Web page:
The spacecraft is expected to launch on a United Launch Alliance Atlas V rocket or an Arianespace Ariane 5 rocket. However, it is likely that ULA's Vulcan rocket, which will replace the Atlas V, can also support Dream Chaser flights.
Ultimately, one hopes that every spacecraft could be used 15 or more times. with a future crew variant that should fly at least 25 times.
For IR5, the company said that NASA has an overview of the development of the spacecraft, mission simulator and mission control center flight computers and software, as well as demonstrations using high-fidelity mockups from the vehicle and the unpressurized cargo module.
The review was conducted at the Louisville, Colorado facility of the Sierra Nevada Corporation and NASA's Kennedy Space Center. The data from the Free Flight Test 2017 was also used at Edwards Air Force Base. The landing gear worked as designed for this landing.
"Our Dream Chaser team continues to successfully execute milestones as we approach the spaceship," said Fatih Ozmen, owner and CEO of SNC, on March 21, 2019, company statement. "The orbital spacecraft is in the process of being built, and this milestone shows that the vehicle is undergoing the most important reviews and is making great progress."
According to Sierra Nevada Corporation, Dream Chaser is expected to make its first test flight in the spring of 2021 and will perform at least six orbital flights to and from the International Space Station (ISS) for delivery and return of supplies and experiments.
Under the CRS-2 contract, SpaceX's DragonX capsule, Cygnus's Cygnus spacecraft, and Northrop Grumman's Dream Chaser are expected to make at least six launches each, with a maximum potential value of $ 14 billion.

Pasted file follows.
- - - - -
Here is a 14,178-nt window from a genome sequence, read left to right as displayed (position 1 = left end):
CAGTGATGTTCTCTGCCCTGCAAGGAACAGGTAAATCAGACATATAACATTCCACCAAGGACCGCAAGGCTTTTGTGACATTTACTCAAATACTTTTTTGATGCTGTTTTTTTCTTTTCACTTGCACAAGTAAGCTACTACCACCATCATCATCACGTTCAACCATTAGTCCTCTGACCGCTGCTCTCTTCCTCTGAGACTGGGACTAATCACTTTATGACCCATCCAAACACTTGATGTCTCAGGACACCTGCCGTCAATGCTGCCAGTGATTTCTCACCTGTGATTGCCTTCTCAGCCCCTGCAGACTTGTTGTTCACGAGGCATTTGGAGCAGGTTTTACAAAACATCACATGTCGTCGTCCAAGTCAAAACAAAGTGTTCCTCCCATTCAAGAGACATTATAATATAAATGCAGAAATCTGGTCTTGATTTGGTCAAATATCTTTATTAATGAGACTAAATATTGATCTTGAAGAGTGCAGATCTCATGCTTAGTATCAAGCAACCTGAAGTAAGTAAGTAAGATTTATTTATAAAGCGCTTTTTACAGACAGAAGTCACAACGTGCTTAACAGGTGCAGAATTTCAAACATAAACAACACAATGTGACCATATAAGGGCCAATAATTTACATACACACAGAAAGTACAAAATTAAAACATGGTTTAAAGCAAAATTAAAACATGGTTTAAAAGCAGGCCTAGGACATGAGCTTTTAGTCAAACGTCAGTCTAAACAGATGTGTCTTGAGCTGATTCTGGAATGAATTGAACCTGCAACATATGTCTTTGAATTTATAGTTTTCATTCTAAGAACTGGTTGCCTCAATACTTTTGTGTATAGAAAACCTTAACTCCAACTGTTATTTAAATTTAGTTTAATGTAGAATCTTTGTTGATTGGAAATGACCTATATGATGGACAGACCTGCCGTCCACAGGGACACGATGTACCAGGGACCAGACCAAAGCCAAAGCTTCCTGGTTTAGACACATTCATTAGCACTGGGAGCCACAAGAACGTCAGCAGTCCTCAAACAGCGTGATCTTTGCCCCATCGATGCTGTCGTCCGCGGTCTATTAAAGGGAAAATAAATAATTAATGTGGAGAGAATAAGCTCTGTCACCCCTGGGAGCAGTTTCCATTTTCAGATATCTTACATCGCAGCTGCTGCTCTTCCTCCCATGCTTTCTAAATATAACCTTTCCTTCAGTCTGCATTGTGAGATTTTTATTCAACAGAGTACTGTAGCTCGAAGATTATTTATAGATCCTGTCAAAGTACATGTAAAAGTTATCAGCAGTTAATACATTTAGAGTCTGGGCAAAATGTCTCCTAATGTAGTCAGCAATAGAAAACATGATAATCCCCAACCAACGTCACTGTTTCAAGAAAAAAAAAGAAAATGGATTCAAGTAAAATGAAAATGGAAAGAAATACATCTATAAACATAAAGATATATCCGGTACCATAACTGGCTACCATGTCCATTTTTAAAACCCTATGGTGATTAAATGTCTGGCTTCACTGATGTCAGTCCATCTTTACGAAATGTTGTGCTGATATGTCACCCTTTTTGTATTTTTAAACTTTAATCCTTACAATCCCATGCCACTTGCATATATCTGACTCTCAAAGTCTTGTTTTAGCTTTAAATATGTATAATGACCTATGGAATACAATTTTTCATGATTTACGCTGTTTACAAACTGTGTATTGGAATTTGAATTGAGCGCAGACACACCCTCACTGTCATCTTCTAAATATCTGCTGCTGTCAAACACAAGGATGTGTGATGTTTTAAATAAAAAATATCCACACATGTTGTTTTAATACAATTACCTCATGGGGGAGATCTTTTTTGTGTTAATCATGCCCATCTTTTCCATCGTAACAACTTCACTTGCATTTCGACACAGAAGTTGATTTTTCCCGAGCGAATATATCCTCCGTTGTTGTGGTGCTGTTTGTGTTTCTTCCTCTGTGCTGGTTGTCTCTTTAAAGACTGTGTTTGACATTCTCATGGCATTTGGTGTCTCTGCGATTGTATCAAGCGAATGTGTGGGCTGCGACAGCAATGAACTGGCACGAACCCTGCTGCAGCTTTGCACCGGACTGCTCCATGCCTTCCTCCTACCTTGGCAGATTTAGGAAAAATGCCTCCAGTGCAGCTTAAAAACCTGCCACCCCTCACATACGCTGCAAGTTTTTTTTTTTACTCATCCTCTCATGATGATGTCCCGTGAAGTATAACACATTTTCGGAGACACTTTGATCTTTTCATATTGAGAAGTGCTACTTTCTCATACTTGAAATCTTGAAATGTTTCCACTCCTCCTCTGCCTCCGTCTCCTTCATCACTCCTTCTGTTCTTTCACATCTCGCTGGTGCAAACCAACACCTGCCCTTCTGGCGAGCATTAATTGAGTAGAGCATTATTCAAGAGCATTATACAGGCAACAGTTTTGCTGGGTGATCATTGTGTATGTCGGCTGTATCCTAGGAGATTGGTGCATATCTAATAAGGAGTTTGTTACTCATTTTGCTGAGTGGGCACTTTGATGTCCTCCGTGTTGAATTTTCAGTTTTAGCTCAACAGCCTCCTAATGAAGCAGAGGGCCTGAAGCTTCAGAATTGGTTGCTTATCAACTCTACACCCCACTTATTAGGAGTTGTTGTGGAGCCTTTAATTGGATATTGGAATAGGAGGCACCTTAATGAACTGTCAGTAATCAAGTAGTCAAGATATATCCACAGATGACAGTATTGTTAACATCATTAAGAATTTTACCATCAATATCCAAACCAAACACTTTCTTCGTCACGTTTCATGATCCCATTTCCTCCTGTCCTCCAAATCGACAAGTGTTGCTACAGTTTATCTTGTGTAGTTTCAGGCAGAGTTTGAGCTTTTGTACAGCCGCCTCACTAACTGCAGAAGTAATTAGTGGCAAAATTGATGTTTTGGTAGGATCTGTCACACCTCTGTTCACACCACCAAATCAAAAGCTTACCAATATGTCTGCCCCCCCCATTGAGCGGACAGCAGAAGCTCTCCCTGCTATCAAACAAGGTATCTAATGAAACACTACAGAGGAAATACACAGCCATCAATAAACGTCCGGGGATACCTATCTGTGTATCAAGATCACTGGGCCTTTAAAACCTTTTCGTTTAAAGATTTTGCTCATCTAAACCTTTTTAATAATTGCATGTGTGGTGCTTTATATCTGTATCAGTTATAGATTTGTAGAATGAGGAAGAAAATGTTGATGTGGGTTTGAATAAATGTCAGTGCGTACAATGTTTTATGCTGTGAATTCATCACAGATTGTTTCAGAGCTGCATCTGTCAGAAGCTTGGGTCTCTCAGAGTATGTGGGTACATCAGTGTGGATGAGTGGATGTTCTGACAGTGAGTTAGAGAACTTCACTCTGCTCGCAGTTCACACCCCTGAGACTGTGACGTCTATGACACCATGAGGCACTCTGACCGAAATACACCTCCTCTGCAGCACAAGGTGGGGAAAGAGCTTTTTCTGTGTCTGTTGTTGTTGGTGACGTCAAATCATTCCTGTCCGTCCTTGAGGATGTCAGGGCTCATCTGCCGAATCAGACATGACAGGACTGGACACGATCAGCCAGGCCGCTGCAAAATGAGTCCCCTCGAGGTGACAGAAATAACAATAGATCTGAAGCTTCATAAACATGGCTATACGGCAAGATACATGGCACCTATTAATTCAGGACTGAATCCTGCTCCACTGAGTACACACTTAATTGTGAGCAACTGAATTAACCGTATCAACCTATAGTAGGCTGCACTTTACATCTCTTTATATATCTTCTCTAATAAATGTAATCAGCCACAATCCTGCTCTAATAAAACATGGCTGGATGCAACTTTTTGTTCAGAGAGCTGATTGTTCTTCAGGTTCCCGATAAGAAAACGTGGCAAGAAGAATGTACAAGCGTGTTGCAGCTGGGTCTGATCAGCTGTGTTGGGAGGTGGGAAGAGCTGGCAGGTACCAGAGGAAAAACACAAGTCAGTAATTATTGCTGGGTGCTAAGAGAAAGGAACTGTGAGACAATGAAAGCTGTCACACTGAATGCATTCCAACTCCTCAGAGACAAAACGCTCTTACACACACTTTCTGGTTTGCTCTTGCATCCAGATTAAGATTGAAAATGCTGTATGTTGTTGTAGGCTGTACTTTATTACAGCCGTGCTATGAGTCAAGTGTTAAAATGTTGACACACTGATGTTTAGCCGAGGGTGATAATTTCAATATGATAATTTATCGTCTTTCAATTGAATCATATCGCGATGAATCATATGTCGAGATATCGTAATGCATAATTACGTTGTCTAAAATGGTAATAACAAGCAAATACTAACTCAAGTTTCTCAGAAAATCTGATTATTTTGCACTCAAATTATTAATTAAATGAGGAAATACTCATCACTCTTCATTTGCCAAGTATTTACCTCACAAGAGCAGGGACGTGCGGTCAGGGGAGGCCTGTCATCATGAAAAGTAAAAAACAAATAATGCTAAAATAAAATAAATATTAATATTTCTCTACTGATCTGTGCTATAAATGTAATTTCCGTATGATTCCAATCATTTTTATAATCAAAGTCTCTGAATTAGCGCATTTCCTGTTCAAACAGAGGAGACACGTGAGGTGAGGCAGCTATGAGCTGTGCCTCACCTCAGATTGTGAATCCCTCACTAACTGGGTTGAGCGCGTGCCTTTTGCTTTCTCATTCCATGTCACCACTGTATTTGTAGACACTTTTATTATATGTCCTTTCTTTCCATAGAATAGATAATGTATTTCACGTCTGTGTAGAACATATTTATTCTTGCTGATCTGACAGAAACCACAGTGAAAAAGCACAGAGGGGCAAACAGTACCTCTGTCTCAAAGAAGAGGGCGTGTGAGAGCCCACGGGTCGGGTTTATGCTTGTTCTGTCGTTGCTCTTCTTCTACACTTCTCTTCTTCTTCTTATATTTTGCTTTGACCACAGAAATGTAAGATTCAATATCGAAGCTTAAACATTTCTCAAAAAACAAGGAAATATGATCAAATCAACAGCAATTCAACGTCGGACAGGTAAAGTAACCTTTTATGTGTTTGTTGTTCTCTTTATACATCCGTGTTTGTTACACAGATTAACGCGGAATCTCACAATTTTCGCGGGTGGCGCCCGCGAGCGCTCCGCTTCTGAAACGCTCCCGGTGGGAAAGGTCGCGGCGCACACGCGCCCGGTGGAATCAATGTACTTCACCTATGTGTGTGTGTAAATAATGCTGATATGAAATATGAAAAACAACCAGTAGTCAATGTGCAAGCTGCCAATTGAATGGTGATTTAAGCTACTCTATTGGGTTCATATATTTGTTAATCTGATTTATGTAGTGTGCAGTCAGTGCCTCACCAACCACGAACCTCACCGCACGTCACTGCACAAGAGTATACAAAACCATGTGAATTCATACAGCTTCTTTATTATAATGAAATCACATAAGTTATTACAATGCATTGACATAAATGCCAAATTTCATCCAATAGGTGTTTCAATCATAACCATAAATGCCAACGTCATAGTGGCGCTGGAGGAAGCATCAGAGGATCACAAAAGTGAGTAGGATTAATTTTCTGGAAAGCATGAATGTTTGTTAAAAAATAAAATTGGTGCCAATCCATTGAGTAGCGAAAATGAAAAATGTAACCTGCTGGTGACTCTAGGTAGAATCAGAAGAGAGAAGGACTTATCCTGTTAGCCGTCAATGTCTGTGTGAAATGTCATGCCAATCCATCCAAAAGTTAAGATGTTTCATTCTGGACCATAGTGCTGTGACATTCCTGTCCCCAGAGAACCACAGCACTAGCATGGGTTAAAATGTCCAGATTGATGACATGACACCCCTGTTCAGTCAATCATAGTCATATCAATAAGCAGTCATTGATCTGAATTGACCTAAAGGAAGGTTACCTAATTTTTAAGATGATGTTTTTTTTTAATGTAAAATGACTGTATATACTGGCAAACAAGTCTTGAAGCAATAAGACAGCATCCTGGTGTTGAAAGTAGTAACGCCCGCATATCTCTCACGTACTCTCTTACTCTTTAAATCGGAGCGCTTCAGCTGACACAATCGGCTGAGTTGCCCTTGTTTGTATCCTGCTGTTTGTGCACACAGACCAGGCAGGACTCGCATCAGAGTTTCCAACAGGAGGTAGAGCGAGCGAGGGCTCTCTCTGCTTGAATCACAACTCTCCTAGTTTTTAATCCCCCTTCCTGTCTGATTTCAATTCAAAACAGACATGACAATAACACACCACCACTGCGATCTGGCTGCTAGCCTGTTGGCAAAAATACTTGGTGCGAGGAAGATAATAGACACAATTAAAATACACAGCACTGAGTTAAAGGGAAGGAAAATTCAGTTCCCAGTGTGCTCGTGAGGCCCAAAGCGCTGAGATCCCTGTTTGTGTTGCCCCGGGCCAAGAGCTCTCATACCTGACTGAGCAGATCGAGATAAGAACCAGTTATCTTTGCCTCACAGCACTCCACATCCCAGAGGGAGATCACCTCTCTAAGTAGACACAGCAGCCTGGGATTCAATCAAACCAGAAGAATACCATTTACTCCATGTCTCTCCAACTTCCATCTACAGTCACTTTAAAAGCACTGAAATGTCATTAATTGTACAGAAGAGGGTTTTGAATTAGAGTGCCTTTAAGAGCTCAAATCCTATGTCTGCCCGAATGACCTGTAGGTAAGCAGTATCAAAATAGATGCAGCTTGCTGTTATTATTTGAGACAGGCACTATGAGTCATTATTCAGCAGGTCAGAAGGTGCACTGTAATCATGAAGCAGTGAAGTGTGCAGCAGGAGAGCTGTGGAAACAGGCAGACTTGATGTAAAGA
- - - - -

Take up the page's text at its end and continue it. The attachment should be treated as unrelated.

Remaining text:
CRS-2 is a continuation of the CRS-1 contract, which had its first operational flight from SpaceX in October 2012. The first operational flight with Cygnus took place in January 2014.  Northrop Grumman and SpaceX's first CRS-2 flights are expected in 2019 and 2020, respectively. The contract is expected to last at least 2024.
Video courtesy of the Sierra Nevada Corporation
– Derek Richardson
– Derek Richardson holds a degree in mass media with a focus on contemporary journalism at Washburn University in Topeka, Kansas. In Washburn, he was editor-in-chief of the student newspaper Washburn Review. He also has a blog about the Orbital Velocity international space station. He met with members of the Space Flight Insider team during the flight of a United States Launch Alliance Atlas V 551 rocket with the MUOS 4 satellite. Richardson joined our team shortly thereafter.
His passion for outer space sparked on October 29, 1998 when he saw the launch of Space Shuttle Discovery in space. Today, this zeal has accelerated into orbit and shows no signs of slowing. After trying his hand at math and engineering classes at the university, he quickly realized that his true vocation was conveyed to others through outer space. Since joining SpaceFlight Insider in 2015, Richardson has worked to improve the quality of our content and eventually became our editor-in-chief. @TheSpaceWriter